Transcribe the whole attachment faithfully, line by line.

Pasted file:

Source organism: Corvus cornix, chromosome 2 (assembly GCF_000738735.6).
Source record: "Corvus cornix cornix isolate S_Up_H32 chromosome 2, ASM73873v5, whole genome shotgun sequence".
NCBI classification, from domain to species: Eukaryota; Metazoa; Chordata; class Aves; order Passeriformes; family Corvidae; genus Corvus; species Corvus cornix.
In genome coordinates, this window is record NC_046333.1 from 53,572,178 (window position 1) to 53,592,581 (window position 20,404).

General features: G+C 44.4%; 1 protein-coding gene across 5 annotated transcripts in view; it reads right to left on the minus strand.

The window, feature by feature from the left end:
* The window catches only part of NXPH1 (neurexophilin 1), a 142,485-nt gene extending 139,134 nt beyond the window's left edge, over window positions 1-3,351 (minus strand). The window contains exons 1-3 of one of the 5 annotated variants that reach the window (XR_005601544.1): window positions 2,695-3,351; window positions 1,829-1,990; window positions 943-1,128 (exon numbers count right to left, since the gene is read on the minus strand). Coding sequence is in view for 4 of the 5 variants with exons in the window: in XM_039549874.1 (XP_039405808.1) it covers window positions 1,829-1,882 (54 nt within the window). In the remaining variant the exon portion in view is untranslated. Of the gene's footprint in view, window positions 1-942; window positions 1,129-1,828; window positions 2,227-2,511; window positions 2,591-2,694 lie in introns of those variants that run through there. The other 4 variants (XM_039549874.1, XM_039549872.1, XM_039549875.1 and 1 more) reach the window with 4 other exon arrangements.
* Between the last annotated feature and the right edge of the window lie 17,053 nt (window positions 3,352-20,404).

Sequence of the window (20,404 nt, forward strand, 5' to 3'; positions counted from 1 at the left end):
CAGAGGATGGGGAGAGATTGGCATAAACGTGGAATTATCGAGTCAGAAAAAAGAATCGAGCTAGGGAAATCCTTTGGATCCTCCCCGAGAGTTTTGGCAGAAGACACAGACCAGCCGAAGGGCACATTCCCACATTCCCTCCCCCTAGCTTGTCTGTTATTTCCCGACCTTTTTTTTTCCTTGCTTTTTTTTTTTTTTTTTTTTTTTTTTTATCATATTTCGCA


Source organism: Corvus cornix, chromosome 2 (assembly GCF_000738735.6).
Source record: "Corvus cornix cornix isolate S_Up_H32 chromosome 2, ASM73873v5, whole genome shotgun sequence".
NCBI classification, from domain to species: Eukaryota; Metazoa; Chordata; class Aves; order Passeriformes; family Corvidae; genus Corvus; species Corvus cornix.
In genome coordinates, this window is record NC_046333.1 from 53,572,178 (window position 1) to 53,592,581 (window position 20,404).

General features: G+C 44.4%; 1 protein-coding gene across 5 annotated transcripts in view; it reads right to left on the minus strand.

The window, feature by feature from the left end:
* The window catches only part of NXPH1 (neurexophilin 1), a 142,485-nt gene extending 139,134 nt beyond the window's left edge, over window positions 1-3,351 (minus strand). The window contains exons 1-3 of one of the 5 annotated variants that reach the window (XR_005601544.1): window positions 2,695-3,351; window positions 1,829-1,990; window positions 943-1,128 (exon numbers count right to left, since the gene is read on the minus strand). Coding sequence is in view for 4 of the 5 variants with exons in the window: in XM_039549874.1 (XP_039405808.1) it covers window positions 1,829-1,882 (54 nt within the window). In the remaining variant the exon portion in view is untranslated. Of the gene's footprint in view, window positions 1-942; window positions 1,129-1,828; window positions 2,227-2,511; window positions 2,591-2,694 lie in introns of those variants that run through there. The other 4 variants (XM_039549874.1, XM_039549872.1, XM_039549875.1 and 1 more) reach the window with 4 other exon arrangements.
* Between the last annotated feature and the right edge of the window lie 17,053 nt (window positions 3,352-20,404).

Sequence of the window (20,404 nt, forward strand, 5' to 3'; positions counted from 1 at the left end):
CAGAGGATGGGGAGAGATTGGCATAAACGTGGAATTATCGAGTCAGAAAAAAGAATCGAGCTAGGGAAATCCTTTGGATCCTCCCCGAGAGTTTTGGCAGAAGACACAGACCAGCCGAAGGGCACATTCCCACATTCCCTCCCCCTAGCTTGTCTGTTATTTCCCGACCTTTTTTTTTCCTTGCTTTTTTTTTTTTTTTTTTTTTTTTTTTATCATATTTCGCA